One Broadcaster’s Opinion: Low Wages Reason Media Lacks Diversity

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That is Travis Mayfield’s argument. This implies that only white people will work for low wages, and that all white people have parents helping them as they climb the ladder of success.
It has always been the case, that broadcasters, especially in smaller markets, earn wages somewhere near/slightly above, the poverty line. That may not be the reason for the lack of diversity.
You need only look at the on-air staffing at KOMO, KING, KIRO and KCPQ to see that there is no lack of diversity.
People of all ethnicities have applied themselves to the task and worked through the small markets, to achieve success in Seattle, Chicago, Los Angeles and other major markets.
Broadcasting wages are lousy. There has always been competition in this business. Only the strong survive.
The cost-cutting by corporate, is the cause for concern today.
It isn’t that there aren’t enough minorities applying for the positions.
The issue lies with those who decide who is to be hired for the job and who remains when the bean counters sharpen their pencils.
Proving discriminatory practices may not be easy in those cases.

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Jason Remington

Author: Jason Remington

Creator, Admin, & Editor of PugetSound.Media, a former broadcaster at KVAC/Forks, KDFL/Sumner, KTTX/KWHI/Brenham, TX., KONP/Port Angeles, KBAM/Longview, KAMT/Tacoma, KRPM FM/Tacoma, KJUN/Puyallup, KASY/Auburn, KTAC AM/Tacoma, KBRD FM/Tacoma, KMTT FM/Tacoma, and KOOL FM/Phoenix. Retired from AT&T.

5 thoughts on “One Broadcaster’s Opinion: Low Wages Reason Media Lacks Diversity

  1. It also implies that only white people will settle for low wages, and struggle to reach their goal in the business. That is preposterous.
    This argument is also another way to cry “discrimination.” But, the argument holds no water.
    Travis may not have had enough coffee when he posted this.

  2. I don’t see any argument – who’s he disagreeing with? It’s a simple admission that he can’t survive as an adult without help from his parents. How old is he? Reading the whole thread would help. What diversity? I didn’t see anything in his post about minorities or white people. But why on earth are parents subsidizing their adult children who choose to be in a job with low pay? If he’s taking jobs for under 25K, he’d better learn how to live on under 25K.

    When I signed up with Ron Bailie in 1966, I was a Teamsters Union Local 174 truck driver and I made $3.90 an hour – $7800 per year. Then I got a job at KGEZ for $400 a month. Then I got a first phone and made $500 a month at KURB, then $600 a month at KFKF, which was still less than I made three years earlier driving a truck. KAYO paid me $3.75 an hour part time. I did my twelve hours on the weekend plus covered all the vacations. I filled in when somebody had to go to the dentist or called sick. As a part timer, I worked as many as 50 hours a week “On The Air”, twice as much air time as any of the fulltimers. I got a full time job when Buck Ritchey died – $950 a month. One day I walked into John Dimeos’ office and said, “Hi John, I’m hear to hit you up for a fifty dollar raise so I can at least tell myself I’m making a thousand a month.” He didn’t argue and gave me the raise on the spot. I still didn’t have any security. I did have medical insurance.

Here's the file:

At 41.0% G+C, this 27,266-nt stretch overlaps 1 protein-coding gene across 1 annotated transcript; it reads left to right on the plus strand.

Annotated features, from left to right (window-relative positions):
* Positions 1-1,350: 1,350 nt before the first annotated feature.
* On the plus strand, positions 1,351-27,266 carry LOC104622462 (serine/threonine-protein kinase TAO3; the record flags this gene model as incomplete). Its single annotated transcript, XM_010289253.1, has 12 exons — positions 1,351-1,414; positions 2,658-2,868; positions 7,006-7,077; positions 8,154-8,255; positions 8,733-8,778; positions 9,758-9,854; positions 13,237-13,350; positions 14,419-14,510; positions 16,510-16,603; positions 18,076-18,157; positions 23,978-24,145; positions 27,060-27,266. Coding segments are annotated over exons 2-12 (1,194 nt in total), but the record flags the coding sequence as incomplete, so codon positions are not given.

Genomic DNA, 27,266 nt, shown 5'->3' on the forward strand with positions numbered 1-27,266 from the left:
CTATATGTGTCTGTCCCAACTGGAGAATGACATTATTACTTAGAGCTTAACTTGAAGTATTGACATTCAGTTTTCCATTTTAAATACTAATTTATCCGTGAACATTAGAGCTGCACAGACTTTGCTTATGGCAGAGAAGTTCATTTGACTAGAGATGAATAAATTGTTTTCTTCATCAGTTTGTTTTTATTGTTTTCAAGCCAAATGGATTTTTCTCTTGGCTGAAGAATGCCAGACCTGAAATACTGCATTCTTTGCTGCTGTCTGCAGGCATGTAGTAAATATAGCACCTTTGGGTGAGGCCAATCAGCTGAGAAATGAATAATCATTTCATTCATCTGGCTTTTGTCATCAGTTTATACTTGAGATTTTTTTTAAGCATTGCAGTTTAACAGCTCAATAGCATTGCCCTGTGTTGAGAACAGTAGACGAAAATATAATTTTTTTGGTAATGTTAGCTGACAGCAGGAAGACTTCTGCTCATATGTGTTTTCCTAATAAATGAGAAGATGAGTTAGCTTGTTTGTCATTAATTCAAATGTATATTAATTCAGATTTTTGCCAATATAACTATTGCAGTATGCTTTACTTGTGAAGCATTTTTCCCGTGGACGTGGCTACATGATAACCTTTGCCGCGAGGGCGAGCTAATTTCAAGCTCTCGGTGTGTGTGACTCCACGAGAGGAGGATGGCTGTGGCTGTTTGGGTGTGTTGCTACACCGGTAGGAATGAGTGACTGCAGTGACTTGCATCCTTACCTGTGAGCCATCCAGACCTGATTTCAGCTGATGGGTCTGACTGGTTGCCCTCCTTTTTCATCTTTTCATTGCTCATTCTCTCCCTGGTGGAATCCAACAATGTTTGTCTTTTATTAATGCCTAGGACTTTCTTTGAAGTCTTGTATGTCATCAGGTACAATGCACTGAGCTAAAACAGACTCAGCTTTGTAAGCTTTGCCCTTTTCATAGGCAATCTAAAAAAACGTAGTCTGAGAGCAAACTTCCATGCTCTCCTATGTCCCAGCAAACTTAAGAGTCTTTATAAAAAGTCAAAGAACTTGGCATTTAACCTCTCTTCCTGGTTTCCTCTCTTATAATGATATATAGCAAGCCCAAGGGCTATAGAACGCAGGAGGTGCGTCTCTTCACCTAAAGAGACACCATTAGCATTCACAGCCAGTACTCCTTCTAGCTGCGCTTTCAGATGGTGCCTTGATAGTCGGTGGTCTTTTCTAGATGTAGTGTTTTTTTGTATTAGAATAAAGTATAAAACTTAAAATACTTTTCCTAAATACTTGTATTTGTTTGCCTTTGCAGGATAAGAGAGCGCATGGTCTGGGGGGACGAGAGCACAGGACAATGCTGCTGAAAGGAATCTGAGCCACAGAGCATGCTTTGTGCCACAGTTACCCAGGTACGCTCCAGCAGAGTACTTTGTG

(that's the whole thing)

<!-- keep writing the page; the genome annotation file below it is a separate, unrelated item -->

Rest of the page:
The point is that I didn’t get into radio for the money. It was for the fun. I suppose there was always somebody waiting to take my job for less money. You can blame it on whatever you want, but it’s simple supply-and-demand economics.

    I think Travis is just thinking out loud about whether it’s his time to get a real job and start supporting himself.

    1. There may have been someone willing to take my job for less money, but it was never really a concern. And I was in radio for the fun of it. That’s the right attitude, I believe. You will never get rich in broadcasting, ubless you are a Howard Stern or Rush Limbaugh. There are higher paying jobs outside of radio, but usually not as much fun.

  3. I’ve recently been in texting contact with my first ex’s little sister for the first time in about forty years. In talking about old times, she’d been made aware over the years of what some might call my itinerant employment history.

    She told me that she admired me for what she called “following my bliss”.

    So I guess that’s what we do. She makes it sound admirable.

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